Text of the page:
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Aspirin is widely used for its analgesic and anti-inflammatory properties, and increasingly in recent years as antithrombotic treatment. Daily doses of 75–150 mg effectively inhibit the ability of blood platelets to synthesise thromboxane A2 and stable prostaglandins during their lifespan in the circulation (7–10 days), resulting in inhibition of platelet function ex vivo (impaired platelet aggregation) and in vivo (prolonged skin bleeding time). Because platelets play an important role in thrombosis, aspirin has an antithrombotic effect.
Systematic reviews of randomised controlled trials of antiplatelet drugs (usually aspirin) have shown clinically worthwhile reductions in cardiovascular events (non-fatal myocardial infarction, stroke, and cardiovascular death) when these agents are used in the treatment of patients with acute ischaemia (myocardial infarction, unstable angina, stroke), when used as secondary prophylaxis in patients with chronic ischaemia (previous myocardial infarction, stroke or transient cerebral ischaemic attacks; stable angina; peripheral arterial disease), and when used as prophylaxis in patients withatrial fibrillation.1 ,2Antiplatelet treatment (usually with aspirin) is therefore recommended as prophylaxis of cardiovascular disease in these patient groups in national, evidence based guidelines in Scotland3 and the rest of the UK.4 However, as with all effective drugs, aspirin has adverse effects.
Adverse effects of aspirin
True aspirin allergy is rare. As with other non-steroidal anti-inflammatory drugs, inhibition by aspirin of gastrointestinal prostaglandin synthesis commonly causes upper gastrointestinal symptoms including dyspepsia, nausea, and vomiting, peptic ulceration, and bleeding. The risk of a major gastrointestinal bleed is increased by about 1 in 250 patient years, even with low dose or modified release aspirin.5 Inhibition of renal prostaglandin synthesis may also impair renal function, especially in patients with renal artery stenosis and those receiving angiotensin converting enzyme inhibitor treatment. The antiplatelet effect of aspirin impairs primary haemostasis, resulting in increased risk not only of gastrointestinal bleeding but also of bruising and nosebleeds, postoperative bleeding, and haemorrhagic stroke (the risk of which is increased by about 1 in 2500 patient years6).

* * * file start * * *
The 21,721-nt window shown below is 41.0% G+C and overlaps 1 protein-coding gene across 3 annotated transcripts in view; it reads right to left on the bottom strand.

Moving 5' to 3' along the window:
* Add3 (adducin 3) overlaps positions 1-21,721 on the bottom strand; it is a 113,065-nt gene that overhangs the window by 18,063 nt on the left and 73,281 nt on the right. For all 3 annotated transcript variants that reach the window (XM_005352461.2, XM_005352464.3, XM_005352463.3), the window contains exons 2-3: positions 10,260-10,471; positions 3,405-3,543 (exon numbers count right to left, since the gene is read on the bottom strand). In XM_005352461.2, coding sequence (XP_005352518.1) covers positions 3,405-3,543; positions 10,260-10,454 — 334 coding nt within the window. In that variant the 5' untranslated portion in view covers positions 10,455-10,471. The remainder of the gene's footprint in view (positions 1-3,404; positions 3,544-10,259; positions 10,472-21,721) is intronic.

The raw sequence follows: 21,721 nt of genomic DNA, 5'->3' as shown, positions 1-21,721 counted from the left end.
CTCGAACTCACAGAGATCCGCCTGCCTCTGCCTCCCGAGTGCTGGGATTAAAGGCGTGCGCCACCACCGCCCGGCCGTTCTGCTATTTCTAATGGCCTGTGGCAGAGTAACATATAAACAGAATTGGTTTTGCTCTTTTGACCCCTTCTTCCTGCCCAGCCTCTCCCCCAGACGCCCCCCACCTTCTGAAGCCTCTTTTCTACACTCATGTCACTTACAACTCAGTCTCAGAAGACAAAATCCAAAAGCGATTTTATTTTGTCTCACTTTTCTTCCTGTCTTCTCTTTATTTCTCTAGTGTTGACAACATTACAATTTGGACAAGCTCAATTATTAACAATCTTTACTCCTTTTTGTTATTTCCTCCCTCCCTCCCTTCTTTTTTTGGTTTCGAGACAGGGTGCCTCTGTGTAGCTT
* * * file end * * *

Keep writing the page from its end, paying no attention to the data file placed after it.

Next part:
While these adverse effects of aspirin are generally outweighed by its antithrombotic benefits in secondary prophylaxis of cardiovascular disease, the balance of risks and benefits must be carefully judged when aspirin is prescribed (or taken as self medication) for primary prophylaxis of cardiovascular disease. Because of their lower baseline thrombotic risk, such patients will experience less absolute benefit from aspirin than patients with evidence of cardiovascular disease, for a similar level of relative risk reduction. At the same time the adverse effects of aspirin appear unrelated to thrombotic risk, hence such patients experience a lower ratio of antithrombotic benefit to risk of adverse effects (including bleeding) compared to patients with cardiovascular disease.
Long term aspirin in primary prevention of coronary heart disease: what risk threshold merits treatment?